3. Cerro de La Cruz
If you’re in the mood to witness one of the most extraordinary, panoramic views of Antigua Guatemala, then you’ll want to climb the Cerro de la Cruz.
Formerly known as Cerro del Manchén, it’s a hillside destination where you can contemplate the majesty of the city of La Antigua Guatemala with its domes and blue volcanoes stretching below and beyond. Its name means “The Hill of the Cross,” referring to the cross it brandishes proudly that seems to guard the city from above.
Historically, the original cross was placed on the hill in 1930 and was made of wood. Later, a cement cross was created and erected in its place. Soon after, it became customary to climb this hill, especially on Ascension Thursday in remembrance of Jesus’ death and resurrection.
These days, el Cerro de la Cruz is a wildly popular tourist destination whose renown has prompted the construction of wide, cobblestone pathways that will lead you to the top within 10 or 15 minutes.
2. Casa Santo Domingo
No matter where you choose to stay during your trip—you’ve got to visit el Hotel Casa Santo Domingo. While a 5-star chic beauty it is, this edificio dates back to 1542 and has gone through innumerable changes over the centuries.
It was first conceived in 1549 by the council of Antigua (whose official name at the time was Santiago de Los Caballeros) as the Santo Domingo Convent, and it wasn’t finished until 1666, taking 118 years to build. Due to the lack of resources, the first version of the church was actually made of reeds covered with mud and hay roofs. As the century moved forward, so did the construction of the convent thanks to the collaboration of the inhabitants, who contributed materials, paintings, and alms. In addition to local volunteers and donations, the city council began hiring distinguished professionals, painters, and silversmiths to bring the construction to completion.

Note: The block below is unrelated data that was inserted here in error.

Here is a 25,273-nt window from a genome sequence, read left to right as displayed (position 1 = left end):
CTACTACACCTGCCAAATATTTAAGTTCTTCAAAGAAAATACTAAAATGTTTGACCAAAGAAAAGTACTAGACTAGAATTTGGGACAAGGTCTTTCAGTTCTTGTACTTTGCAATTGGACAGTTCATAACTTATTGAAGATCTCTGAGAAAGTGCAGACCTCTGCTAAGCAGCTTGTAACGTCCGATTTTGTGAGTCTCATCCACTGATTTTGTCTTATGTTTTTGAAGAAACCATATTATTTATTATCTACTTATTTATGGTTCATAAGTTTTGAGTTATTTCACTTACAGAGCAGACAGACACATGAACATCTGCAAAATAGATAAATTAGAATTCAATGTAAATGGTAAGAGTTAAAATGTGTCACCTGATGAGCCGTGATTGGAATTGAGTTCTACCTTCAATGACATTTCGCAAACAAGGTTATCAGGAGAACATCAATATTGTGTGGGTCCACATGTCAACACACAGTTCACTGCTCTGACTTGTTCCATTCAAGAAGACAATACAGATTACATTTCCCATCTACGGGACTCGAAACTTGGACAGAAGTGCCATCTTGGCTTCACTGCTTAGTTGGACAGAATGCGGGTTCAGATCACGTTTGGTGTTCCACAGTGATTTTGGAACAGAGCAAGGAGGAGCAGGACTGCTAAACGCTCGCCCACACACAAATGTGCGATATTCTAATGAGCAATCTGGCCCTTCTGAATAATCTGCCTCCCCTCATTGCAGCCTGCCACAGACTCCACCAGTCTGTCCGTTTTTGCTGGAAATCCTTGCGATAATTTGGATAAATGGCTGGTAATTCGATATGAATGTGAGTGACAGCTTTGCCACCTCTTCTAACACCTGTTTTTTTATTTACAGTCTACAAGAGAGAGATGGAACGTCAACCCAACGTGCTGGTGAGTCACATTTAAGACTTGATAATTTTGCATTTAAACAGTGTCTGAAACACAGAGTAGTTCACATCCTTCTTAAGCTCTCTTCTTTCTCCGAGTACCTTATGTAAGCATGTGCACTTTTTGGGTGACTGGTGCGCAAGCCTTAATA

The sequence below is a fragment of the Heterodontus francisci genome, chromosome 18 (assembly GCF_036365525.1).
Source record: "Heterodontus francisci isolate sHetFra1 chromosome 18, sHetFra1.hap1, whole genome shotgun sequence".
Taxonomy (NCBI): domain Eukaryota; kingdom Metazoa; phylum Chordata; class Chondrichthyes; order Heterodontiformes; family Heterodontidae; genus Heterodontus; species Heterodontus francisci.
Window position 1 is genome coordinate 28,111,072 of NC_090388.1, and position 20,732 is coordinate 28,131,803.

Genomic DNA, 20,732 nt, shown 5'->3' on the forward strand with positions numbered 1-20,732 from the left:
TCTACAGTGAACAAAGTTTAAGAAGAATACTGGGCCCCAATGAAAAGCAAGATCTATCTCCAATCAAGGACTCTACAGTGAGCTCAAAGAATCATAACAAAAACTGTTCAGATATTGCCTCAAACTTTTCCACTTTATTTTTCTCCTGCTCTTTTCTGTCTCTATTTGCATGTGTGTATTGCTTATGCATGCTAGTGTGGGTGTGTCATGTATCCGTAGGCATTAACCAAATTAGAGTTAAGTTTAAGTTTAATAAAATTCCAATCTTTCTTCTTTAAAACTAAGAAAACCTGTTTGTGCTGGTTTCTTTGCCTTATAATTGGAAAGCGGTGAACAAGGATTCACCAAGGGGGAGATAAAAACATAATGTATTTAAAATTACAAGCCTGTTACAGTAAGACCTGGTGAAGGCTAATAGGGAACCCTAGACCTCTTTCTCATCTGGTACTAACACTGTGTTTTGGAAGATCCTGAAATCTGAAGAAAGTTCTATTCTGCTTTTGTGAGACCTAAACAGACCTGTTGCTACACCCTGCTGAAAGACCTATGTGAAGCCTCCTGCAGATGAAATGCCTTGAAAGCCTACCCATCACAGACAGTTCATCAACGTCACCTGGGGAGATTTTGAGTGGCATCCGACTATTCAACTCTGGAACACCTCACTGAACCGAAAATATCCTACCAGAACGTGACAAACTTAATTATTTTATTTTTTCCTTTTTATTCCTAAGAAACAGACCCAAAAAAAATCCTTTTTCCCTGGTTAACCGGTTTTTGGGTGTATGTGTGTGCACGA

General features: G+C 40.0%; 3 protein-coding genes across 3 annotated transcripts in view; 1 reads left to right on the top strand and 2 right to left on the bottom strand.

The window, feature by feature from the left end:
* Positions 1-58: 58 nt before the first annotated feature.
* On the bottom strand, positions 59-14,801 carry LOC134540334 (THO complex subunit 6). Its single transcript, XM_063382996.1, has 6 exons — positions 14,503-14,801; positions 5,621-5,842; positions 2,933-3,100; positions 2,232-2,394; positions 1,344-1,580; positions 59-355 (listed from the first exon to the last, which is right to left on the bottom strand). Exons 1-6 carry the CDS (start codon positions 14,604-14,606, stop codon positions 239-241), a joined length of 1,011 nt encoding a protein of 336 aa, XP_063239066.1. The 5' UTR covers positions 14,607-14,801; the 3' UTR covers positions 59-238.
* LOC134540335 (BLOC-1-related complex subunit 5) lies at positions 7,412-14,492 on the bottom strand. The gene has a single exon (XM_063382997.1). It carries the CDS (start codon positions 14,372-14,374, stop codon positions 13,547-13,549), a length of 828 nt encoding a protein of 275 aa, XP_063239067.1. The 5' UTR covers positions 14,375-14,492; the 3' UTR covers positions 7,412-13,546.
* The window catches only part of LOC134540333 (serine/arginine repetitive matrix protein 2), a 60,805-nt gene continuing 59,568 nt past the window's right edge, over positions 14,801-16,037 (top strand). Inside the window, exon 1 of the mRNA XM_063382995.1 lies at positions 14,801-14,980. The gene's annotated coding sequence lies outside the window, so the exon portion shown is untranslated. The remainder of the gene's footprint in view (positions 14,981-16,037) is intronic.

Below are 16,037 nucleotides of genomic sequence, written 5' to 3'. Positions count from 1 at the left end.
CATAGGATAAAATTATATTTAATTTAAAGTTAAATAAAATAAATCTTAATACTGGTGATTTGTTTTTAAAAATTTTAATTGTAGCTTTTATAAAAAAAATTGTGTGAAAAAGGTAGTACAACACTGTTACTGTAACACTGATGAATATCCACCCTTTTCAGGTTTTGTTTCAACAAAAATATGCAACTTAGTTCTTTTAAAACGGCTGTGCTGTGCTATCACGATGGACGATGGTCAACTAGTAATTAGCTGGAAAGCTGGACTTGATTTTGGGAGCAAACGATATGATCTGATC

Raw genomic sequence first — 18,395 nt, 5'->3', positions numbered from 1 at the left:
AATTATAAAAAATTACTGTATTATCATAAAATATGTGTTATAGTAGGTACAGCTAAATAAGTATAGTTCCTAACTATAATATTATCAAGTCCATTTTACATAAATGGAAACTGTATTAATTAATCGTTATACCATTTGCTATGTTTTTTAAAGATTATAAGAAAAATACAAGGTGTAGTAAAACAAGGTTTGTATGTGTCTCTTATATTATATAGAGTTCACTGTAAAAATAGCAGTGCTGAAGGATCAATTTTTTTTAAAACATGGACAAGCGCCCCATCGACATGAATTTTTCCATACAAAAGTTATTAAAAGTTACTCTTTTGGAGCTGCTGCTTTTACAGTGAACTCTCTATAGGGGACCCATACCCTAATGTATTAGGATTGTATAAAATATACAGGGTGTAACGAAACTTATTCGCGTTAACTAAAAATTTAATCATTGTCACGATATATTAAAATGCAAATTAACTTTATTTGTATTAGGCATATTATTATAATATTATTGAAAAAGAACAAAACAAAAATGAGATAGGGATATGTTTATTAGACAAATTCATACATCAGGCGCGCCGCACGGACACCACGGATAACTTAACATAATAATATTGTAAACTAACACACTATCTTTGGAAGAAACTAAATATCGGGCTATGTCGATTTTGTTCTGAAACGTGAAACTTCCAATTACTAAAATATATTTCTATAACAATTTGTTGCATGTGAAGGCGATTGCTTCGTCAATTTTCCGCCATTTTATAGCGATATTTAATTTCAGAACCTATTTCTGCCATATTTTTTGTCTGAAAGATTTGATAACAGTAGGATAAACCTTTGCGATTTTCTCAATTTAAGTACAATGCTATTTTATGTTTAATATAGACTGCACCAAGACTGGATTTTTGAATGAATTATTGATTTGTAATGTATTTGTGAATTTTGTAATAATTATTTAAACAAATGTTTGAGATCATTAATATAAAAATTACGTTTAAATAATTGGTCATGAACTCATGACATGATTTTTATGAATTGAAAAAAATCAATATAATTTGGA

By the time construction had finished, it was considered one of the most awe-inspiring and impressive convents in Antigua.
Unfortunately, the Santo Domingo Convent suffered irreparable damage from the earthquakes in 1717 and 1773, destroying the integrity of its structure. Most notably, the dome and some of the vaults collapsed.
In 1988, a restoration project began in earnest to build a hotel and commercial complex in the area. When you visit, you’ll discover a sprawling archaeological complex with 6 museums attached to the hotel, which spurs thousands of tourists to explore the space throughout the year.
1. El Catedral Primada de Santiago
When you visit the city center and park of Antigua, you will immediately notice along its eastern edge a towering white church called Catedral Primada de Santiago, Parroquia de San José (also called the Antigua Guatemala Cathedral, San Joseph Parish). The first construction of this soon-to-be glorious building was actually quite modest. Erected in 1545, the church had a thatched roof and a wooden-paneled interior.
The eye-catching edifice you see today was inaugurated in 1680 and elevated to the category of Cathedral by 1743.
By now you understand that a relentlessly violent earthquake hit Antigua Guatemala in 1773, which also caused severe damage to the cathedral, including its altarpieces and imagery.
Currently, only a small portion of the cathedral’s building is in use as a center of worship. The grand majority of its glory lay in ruins, which you can now explore as a tourist in awe and curiosity. Surprisingly, there is an underground crypt preserved in one of the chapels that you can pay to see.
Open Your Heart to Antigua Guatemala
This list of five beautiful places to visit in Antigua, Guatemala is missing so many other extraordinary places! If you decide to come here for a vacation, you will be immersed in splendor and historically-significant beauty.
Speaking of immersion, you’ll also be surrounded by Spanish speakers! If you’d like to prepare for your trip by speaking with one of our native, Spanish-speaking teachers from Antigua, Guatemala, sign up for a free class! We’d love to talk to you (in Spanish) about what else this exceptional city has to offer.